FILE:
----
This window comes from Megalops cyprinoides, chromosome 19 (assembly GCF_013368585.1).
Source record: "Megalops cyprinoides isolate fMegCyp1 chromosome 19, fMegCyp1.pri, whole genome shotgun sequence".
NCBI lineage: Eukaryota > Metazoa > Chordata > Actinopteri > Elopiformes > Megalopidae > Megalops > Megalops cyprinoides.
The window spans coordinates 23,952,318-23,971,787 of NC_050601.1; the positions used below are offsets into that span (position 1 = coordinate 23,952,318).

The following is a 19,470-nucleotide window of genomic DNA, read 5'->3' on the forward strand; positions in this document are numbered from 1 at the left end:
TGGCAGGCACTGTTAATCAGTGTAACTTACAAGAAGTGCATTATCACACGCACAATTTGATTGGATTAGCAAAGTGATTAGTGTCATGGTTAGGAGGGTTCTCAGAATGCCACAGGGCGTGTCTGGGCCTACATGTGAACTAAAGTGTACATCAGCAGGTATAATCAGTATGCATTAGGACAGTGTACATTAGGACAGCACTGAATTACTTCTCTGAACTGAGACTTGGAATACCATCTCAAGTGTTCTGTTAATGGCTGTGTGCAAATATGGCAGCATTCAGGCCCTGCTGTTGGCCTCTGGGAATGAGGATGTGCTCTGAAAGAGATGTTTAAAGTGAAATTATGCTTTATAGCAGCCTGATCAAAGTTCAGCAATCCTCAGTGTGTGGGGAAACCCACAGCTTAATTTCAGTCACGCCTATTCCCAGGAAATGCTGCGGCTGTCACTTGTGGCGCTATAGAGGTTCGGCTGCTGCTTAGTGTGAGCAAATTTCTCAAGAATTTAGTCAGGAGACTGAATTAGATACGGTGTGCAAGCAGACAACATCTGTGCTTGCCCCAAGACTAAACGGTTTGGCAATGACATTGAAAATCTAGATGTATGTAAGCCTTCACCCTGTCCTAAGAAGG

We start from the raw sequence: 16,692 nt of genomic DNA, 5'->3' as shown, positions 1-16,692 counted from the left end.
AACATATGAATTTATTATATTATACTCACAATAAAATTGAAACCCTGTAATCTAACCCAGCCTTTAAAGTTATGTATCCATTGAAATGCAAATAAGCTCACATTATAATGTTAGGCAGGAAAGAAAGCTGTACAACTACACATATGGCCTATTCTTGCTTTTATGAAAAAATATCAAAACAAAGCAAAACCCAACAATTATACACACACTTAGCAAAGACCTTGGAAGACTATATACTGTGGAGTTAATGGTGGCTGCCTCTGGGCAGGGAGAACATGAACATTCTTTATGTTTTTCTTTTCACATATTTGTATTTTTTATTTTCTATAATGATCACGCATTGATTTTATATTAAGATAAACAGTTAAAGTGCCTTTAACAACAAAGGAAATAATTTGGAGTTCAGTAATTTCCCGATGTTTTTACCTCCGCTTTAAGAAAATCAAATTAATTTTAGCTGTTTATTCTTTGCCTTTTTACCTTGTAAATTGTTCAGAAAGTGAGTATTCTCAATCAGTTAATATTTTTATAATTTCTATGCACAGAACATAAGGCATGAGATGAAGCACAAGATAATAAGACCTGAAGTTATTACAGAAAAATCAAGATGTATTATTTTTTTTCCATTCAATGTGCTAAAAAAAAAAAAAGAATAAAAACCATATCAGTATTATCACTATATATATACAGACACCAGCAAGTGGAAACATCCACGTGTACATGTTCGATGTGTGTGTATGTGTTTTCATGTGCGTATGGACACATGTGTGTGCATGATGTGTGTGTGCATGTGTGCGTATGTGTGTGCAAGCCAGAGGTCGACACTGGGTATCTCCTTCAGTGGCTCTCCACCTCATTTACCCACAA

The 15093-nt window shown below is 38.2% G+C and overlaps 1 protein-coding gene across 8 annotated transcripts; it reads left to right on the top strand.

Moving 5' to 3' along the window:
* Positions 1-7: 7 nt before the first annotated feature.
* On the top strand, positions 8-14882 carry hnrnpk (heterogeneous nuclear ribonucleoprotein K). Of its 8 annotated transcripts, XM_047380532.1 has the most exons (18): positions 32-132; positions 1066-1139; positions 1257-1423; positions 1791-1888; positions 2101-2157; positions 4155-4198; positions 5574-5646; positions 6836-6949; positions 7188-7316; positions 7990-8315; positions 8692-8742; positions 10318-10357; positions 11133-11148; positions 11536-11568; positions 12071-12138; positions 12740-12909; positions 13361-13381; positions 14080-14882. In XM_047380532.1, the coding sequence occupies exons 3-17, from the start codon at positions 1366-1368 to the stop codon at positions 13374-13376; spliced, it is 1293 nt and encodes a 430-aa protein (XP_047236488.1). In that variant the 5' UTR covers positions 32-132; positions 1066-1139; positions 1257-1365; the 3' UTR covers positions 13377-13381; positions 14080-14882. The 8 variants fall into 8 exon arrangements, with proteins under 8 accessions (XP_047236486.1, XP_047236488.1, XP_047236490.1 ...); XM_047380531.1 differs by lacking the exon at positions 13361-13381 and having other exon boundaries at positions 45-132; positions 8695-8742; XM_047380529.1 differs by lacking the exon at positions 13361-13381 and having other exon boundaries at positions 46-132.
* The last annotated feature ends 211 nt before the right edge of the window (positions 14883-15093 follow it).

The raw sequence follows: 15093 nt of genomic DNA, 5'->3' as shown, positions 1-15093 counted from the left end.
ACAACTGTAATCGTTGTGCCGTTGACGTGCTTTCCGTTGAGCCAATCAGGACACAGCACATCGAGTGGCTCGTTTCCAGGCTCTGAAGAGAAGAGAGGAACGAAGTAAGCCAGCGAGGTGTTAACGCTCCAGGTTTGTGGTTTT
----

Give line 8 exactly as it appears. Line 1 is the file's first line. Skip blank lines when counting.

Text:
AACATATGAATTTATTATATTATACTCACAATAAAATTGAAACCCTGTAATCTAACCCAGCCTTTAAAGTTATGTATCCATTGAAATGCAAATAAGCTCACATTATAATGTTAGGCAGGAAAGAAAGCTGTACAACTACACATATGGCCTATTCTTGCTTTTATGAAAAAATATCAAAACAAAGCAAAACCCAACAATTATACACACACTTAGCAAAGACCTTGGAAGACTATATACTGTGGAGTTAATGGTGGCTGCCTCTGGGCAGGGAGAACATGAACATTCTTTATGTTTTTCTTTTCACATATTTGTATTTTTTATTTTCTATAATGATCACGCATTGATTTTATATTAAGATAAACAGTTAAAGTGCCTTTAACAACAAAGGAAATAATTTGGAGTTCAGTAATTTCCCGATGTTTTTACCTCCGCTTTAAGAAAATCAAATTAATTTTAGCTGTTTATTCTTTGCCTTTTTACCTTGTAAATTGTTCAGAAAGTGAGTATTCTCAATCAGTTAATATTTTTATAATTTCTATGCACAGAACATAAGGCATGAGATGAAGCACAAGATAATAAGACCTGAAGTTATTACAGAAAAATCAAGATGTATTATTTTTTTTCCATTCAATGTGCTAAAAAAAAAAAAAGAATAAAAACCATATCAGTATTATCACTATATATATACAGACACCAGCAAGTGGAAACATCCACGTGTACATGTTCGATGTGTGTGTATGTGTTTTCATGTGCGTATGGACACATGTGTGTGCATGATGTGTGTGTGCATGTGTGCGTATGTGTGTGCAAGCCAGAGGTCGACACTGGGTATCTCCTTCAGTGGCTCTCCACCTCATTTACCCACAA